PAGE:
Our society has come to have super-human expectations of leaders. We expect them not to make mistakes and should one happen they often receive a punishment harsher than what we’d find acceptable if the same happened to us. People by design arrive at decisions differently each time. Emotion may replace logic at an inopportune time resulting a well… Anthony Weiner knows this all too well.
Is it right for us to have an expectation that leaders never make mistakes? Perhaps it is. After all leaders by default have a lot more people depending on them. But what’s more important is who does a leader turn to when they trip, stumble, or hit rock bottom?
A good leader builds a support network around them. The resulting concoction is one part aptitude, one part rebound there to help leaders land on their feet should a series of misfortunate events transpire. A well-guided team knows how to band together in times of crises. Interim leaders rise to the occasion without being asked and ensure the group as a whole doesn’t suffer the same fate. It’s survival mode. Good leaders rebound off their team’s positive vibes and get back on their feet at work quickly.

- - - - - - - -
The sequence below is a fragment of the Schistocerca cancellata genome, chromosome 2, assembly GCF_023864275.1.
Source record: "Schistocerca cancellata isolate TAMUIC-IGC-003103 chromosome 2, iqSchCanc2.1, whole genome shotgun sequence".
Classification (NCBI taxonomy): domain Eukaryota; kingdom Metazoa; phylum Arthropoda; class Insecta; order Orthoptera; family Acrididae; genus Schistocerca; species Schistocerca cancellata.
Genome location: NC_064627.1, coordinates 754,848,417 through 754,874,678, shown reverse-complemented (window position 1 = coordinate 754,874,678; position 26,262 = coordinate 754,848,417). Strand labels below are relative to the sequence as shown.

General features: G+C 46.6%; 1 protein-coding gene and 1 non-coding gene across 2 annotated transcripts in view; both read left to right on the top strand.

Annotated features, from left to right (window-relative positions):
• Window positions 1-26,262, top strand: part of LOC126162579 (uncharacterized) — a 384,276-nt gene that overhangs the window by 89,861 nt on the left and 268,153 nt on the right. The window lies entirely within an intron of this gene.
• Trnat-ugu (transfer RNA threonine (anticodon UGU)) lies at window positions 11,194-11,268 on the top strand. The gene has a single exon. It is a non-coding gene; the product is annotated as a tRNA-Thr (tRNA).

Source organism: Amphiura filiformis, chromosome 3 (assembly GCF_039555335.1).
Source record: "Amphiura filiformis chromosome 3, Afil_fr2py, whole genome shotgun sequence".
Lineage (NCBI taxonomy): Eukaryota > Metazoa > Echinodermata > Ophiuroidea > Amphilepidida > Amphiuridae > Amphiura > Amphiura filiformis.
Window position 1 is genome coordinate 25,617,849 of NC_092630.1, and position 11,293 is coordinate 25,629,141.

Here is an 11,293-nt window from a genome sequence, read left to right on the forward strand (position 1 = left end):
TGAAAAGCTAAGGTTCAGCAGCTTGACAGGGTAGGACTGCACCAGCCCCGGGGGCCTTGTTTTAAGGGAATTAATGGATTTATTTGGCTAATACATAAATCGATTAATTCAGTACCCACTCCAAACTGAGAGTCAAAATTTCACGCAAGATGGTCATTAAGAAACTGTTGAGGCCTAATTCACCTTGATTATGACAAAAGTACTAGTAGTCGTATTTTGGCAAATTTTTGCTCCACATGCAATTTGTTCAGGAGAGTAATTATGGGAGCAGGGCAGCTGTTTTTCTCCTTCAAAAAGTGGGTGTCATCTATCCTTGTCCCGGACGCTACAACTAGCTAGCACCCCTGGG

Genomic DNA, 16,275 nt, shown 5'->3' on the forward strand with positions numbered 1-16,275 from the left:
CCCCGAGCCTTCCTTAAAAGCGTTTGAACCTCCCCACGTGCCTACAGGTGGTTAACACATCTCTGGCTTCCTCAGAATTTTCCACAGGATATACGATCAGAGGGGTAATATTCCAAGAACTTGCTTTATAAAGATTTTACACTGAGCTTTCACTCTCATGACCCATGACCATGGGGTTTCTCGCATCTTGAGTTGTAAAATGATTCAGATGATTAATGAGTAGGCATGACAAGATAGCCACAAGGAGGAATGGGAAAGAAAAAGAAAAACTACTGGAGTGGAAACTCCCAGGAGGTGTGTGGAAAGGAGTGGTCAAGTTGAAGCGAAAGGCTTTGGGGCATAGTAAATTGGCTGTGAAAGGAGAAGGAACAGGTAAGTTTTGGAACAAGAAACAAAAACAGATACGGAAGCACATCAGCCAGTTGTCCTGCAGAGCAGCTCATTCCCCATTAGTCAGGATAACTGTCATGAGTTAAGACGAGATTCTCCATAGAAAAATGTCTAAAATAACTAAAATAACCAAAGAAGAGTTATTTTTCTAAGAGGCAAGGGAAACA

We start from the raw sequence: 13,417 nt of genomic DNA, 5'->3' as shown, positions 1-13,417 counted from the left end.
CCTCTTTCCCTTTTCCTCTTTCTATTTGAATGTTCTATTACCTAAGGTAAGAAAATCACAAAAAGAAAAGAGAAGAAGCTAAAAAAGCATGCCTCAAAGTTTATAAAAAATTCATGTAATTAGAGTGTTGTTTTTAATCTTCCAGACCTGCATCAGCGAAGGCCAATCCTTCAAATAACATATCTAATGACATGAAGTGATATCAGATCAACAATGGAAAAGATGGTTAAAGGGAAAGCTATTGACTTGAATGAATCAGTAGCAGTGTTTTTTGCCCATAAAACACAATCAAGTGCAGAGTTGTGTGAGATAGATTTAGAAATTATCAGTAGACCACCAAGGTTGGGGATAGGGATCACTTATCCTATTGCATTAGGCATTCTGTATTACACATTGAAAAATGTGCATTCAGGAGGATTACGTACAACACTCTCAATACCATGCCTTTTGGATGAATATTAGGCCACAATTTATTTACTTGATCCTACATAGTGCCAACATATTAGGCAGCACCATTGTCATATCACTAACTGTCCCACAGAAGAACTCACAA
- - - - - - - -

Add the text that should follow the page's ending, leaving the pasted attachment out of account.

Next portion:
Great leaders build the same kind of support group outside of the workplace. They have friends, family, and loved ones who also protect the team from destruction when the time calls. It’s why your older brother defended you in grade school or why your best girlfriend told your ex how much of an idiot he was after stepping out on you.
When you’re emotionally invested in something your network knows it. And beit at home or in the office they’ll be by your side to get you back on your feet should you find yourself with your back against the wall and no where to turn.